What is Hypocalcemia (Calcium Deficiency Disease)

If your body doesn’t have enough calcium, you might get hypocalcemia. To avoid it, eat foods like salmon, broccoli, or figs—they’ve got the right amount of calcium you need each day.


Calcium is crucial for your body. It helps build strong bones and teeth and keeps your heart and muscles functioning properly. Not getting enough can lead to conditions like osteoporosis, osteopenia, or low calcium levels (hypocalcemia). In kids, insufficient calcium might affect their eventual height as adults.

Ensure you get the recommended daily calcium intake from food, supplements, or vitamins to maintain overall health.

what causes hypocalcemia:-

As people get older, they’re more likely to have less calcium. This might happen because of:

  • Not having enough calcium for a long time, especially when younger.
  • Meds that affect how your body absorbs calcium.
  • Difficulty handling foods with lots of calcium.
  • Hormonal changes, especially in women.
  • Some genetic stuff.

Making sure you get the right calcium amount matters, no matter how old you are.

Boys and girls need the same amount of calcium each day when they’re kids and teens. According to the National Institutes of Health (NIH), here’s what they suggest:

Here are the calcium recommendations for different ages:

  • 9-18 years: 1,300 mg
  • 4-8 years: 1,000 mg
  • 1-3 years: 700 mg
  • 7-12 months: 260 mg
  • 0-6 months: 200 mg

Here’s the recommended daily calcium intake for adults according to the U.S. government’s dietary guidelines:

For Women:

  • 71 years and up: 1,200 mg
  • 51-70 years: 1,200 mg
  • 31-50 years: 1,000 mg
  • 19-30 years: 1,000 mg

For Men:

  • 71 years and up: 1,200 mg
  • 51-70 years: 1,000 mg
  • 31-50 years: 1,000 mg
  • 19-30 years: 1,000 mg

For women, it’s important to up their calcium intake earlier than men, especially as they approach middle age. As menopause nears, increasing calcium helps cut the risk of osteoporosis and calcium deficiency. When women hit menopause, lower estrogen levels speed up bone thinning.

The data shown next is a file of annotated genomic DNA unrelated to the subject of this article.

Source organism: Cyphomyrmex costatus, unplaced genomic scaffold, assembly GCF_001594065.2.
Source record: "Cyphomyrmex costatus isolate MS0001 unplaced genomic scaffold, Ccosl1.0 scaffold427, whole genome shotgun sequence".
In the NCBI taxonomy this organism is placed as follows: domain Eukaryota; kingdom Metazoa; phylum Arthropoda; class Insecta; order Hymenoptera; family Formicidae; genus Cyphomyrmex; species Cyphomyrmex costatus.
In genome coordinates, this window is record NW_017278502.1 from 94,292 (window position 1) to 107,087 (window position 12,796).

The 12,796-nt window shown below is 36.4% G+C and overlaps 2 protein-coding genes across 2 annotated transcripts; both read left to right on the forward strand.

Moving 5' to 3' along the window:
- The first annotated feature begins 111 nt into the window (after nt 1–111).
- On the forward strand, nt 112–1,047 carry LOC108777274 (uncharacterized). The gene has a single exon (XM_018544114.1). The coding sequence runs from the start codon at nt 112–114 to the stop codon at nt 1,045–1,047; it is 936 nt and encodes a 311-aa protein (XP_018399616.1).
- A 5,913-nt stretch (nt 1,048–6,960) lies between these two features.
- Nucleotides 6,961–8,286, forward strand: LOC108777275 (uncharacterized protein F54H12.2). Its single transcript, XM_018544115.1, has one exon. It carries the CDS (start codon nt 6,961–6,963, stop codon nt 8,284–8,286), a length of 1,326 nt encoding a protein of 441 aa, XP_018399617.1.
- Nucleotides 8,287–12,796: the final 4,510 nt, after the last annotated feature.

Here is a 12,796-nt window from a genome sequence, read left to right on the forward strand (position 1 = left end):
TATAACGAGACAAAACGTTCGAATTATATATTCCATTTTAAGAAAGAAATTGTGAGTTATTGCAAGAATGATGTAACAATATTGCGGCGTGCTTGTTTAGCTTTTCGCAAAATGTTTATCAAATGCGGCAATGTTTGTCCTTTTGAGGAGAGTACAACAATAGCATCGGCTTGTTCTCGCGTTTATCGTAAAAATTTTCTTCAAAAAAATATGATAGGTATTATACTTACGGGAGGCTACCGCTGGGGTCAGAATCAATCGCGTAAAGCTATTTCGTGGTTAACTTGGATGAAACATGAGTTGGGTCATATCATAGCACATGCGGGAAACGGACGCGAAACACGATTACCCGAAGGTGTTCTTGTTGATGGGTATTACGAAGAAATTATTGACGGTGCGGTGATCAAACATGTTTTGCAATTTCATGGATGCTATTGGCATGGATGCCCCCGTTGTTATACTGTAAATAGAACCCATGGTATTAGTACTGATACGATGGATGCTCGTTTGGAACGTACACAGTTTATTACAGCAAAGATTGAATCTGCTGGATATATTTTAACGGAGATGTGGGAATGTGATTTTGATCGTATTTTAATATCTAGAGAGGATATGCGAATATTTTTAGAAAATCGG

A hormonal condition called hypoparathyroidism can also lead to calcium deficiency. This disorder means the body doesn’t produce enough parathyroid hormone, which regulates blood calcium levels.

Other reasons for low calcium levels include malnutrition, where your body lacks vital nutrients, and malabsorption, which means your body can’t absorb essential vitamins and minerals from food. Some additional causes of low calcium are:

  • Not enough vitamin D, makes it tough to absorb calcium.
  • Medications like phenytoin, phenobarbital, rifampin, corticosteroids, and drugs used for high calcium levels.
  • Pancreatitis
  • High or low magnesium levels (hypermagnesemia and hypomagnesemia)
  • High phosphorus levels (hyperphosphatemia)
  • Septic shock
  • Large blood transfusions
  • Kidney failure
  • Specific chemotherapy drugs
  • “Hungry bone syndrome,” which might happen after surgery for hyperparathyroidism
  • Removal of parathyroid gland tissue during thyroid gland surgery

Missing your daily calcium isn’t an instant ticket to deficiency, but it’s crucial to aim for enough every day because your body uses it up fast. Vegans might run into calcium problems quickly since they skip dairy, which is rich in calcium.

Short-term, low calcium won’t show symptoms as the body takes it from the bones to keep levels steady. But if calcium stays low for a while, it can lead to serious long-term effects.

Early Signs and Symptoms of Calcium Deficiency:-

Here are signs and symptoms that could signal a lack of calcium:

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  • Mild deficiency might not show any symptoms.